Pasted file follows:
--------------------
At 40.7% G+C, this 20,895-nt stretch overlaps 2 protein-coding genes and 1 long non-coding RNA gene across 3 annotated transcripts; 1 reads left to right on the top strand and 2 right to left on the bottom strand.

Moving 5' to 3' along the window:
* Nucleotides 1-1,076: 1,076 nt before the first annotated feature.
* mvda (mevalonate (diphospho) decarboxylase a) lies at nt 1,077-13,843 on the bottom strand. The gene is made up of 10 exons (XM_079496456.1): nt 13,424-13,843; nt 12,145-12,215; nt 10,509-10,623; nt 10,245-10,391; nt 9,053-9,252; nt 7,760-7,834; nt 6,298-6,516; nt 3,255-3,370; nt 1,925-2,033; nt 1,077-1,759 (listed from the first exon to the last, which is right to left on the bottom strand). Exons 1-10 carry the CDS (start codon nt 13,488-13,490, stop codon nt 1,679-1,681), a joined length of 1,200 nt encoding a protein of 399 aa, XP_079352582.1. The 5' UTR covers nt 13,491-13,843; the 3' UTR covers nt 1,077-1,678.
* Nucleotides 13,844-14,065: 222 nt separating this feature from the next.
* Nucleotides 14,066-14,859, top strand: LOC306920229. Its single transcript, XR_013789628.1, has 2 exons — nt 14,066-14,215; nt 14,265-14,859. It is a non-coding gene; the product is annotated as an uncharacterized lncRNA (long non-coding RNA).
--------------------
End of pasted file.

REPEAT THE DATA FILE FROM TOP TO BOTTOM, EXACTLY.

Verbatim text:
At 40.7% G+C, this 20,895-nt stretch overlaps 2 protein-coding genes and 1 long non-coding RNA gene across 3 annotated transcripts; 1 reads left to right on the top strand and 2 right to left on the bottom strand.

Moving 5' to 3' along the window:
* Nucleotides 1-1,076: 1,076 nt before the first annotated feature.
* mvda (mevalonate (diphospho) decarboxylase a) lies at nt 1,077-13,843 on the bottom strand. The gene is made up of 10 exons (XM_079496456.1): nt 13,424-13,843; nt 12,145-12,215; nt 10,509-10,623; nt 10,245-10,391; nt 9,053-9,252; nt 7,760-7,834; nt 6,298-6,516; nt 3,255-3,370; nt 1,925-2,033; nt 1,077-1,759 (listed from the first exon to the last, which is right to left on the bottom strand). Exons 1-10 carry the CDS (start codon nt 13,488-13,490, stop codon nt 1,679-1,681), a joined length of 1,200 nt encoding a protein of 399 aa, XP_079352582.1. The 5' UTR covers nt 13,491-13,843; the 3' UTR covers nt 1,077-1,678.
* Nucleotides 13,844-14,065: 222 nt separating this feature from the next.
* Nucleotides 14,066-14,859, top strand: LOC306920229. Its single transcript, XR_013789628.1, has 2 exons — nt 14,066-14,215; nt 14,265-14,859. It is a non-coding gene; the product is annotated as an uncharacterized lncRNA (long non-coding RNA).